EXCLUSIVE: Mohammed Fairouz Talks W.H. Auden, 'No Orpheus' Release and Feb. 17 at (L)PR
Mohammed Fairouz is one of this generation's most celebrated--and performed--composers. His works have been heralded by New Yorker magazine who claim Fairouz is an "expert in vocal writing." Touching on social issues far and wide, his virtuosity with texts archaic and new have earned him the title as a post-millennial Schubert.
In connection with his exploration into the human experience via text, Fariouz has conjured another musical tapestry woven with different stories all dealing with the powerful social issues we face daily (or, perhaps, don't) and the ideal sensual celebrations of life through the arts.
"Whether you are thinking about Anwar Sadat or John F. Kennedy or W.H. Auden, paying attention to the arts is a matter of national security and in part I say that because it's the only way to get people in Washington to listen," Mr. Fairouz explains to me in a call about his artistic pathway and duty as an artist of the people.
"And as another part, I say it because it's innately true," he concluded.
To be released via Naxos on February 12, No Orpheus, is Mohammed's next vocal collection, which will include W.H. Auden's Refugee Blues, Ibyn Shuhayd's After the Revels, Lloyd Schwartz's No Orpheus and Edgar Allen Poe's famous Annabel Lee.
The themes of love, loss and longing are common throughout history and, in dealing with their presence romantically, have sustained as the most compelling conflicts with being human. Perhaps Fairouz's long-time muse, mezzo-soprano Kate Lindsey, is apt for helping channel that conflict through Mohammed's compositions.
And his compositions are blanketed with social commentary, trying to enable and rally the connection between art and politics, saying, "Overwhelmingly the mission [of art] is working and in terms of the long art--or its long-armmed history--it's artists speaking over poetry and music rather than a political agenda, with diplomatic expectations from the people."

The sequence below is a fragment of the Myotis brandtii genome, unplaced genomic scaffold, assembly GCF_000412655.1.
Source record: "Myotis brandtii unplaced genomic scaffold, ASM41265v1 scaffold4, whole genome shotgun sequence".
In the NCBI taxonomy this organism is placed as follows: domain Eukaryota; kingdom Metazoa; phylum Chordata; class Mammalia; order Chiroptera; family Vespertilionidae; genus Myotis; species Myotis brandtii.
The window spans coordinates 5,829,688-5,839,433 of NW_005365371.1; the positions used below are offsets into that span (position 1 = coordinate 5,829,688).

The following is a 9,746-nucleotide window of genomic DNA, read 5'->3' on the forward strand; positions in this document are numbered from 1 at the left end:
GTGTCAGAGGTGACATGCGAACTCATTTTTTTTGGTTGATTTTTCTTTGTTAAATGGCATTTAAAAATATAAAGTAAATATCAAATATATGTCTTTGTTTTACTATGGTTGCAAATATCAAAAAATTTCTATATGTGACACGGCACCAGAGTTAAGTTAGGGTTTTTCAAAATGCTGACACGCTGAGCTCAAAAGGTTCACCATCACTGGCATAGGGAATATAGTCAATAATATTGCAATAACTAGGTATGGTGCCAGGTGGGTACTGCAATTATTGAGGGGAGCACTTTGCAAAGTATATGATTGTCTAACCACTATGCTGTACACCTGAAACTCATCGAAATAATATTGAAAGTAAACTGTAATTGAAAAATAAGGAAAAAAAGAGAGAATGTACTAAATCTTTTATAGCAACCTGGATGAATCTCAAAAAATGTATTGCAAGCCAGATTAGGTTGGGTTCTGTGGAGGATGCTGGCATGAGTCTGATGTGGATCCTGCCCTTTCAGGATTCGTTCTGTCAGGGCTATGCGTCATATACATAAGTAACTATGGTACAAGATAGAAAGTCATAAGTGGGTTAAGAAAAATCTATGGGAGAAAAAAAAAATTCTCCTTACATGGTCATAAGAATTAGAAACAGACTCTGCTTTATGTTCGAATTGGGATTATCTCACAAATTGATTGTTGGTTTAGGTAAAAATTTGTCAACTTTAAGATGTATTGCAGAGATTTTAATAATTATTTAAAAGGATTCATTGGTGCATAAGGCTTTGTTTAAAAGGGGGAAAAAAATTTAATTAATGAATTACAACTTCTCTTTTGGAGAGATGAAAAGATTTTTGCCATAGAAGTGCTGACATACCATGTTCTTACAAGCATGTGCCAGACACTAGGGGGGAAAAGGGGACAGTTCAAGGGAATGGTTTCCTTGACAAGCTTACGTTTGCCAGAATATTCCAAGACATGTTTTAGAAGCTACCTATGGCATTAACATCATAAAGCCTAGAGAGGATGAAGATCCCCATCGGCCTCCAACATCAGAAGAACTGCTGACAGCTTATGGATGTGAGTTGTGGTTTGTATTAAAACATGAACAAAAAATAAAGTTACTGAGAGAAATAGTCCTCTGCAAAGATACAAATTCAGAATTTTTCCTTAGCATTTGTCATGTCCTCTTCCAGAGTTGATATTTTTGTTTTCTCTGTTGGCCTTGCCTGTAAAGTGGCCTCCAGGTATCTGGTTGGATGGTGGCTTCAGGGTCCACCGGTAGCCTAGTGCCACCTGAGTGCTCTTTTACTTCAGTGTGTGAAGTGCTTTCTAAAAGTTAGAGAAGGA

"Instead," he continued to remark, "it's these sorts of things, like art, that are bringing people together and that are humanizing people to one another, which makes it work so much more [than politics]."
Buttressed up to the release, also, will be a performance at the intimate downtown dwelling (Le) Poisson Rouge on Feb. 17 at 7:30 p.m. The program, of course, will feature vocal work by Ms. Lindsey, Kiera Duffy and Christopher Burchett. Dubbed as a decade of songs from ancient texts through World War II, the gala will also feature Wayne Koestenbaum and Lloyd Schwartz.
When speaking last year with Mr. Fairouz about his then-current endeavor "Audenesque," one half of the two-part collection entitled Follow Poet, he remarked on the essence of why Auden is a frequent detail in his work.
Fairouz says, "'Audenesque' was in collaboration with my friend, the late-Irish poet Seamus Heaney, and the song cycle takes its name because it evokes nature and stress of Auden's eulogies written for another great Irish writer, W.B. Yeats. As far as W.H Auden is concerned, my basis for bringing him into my work, I had written a lot of folk music and a lot of art songs and song cycles."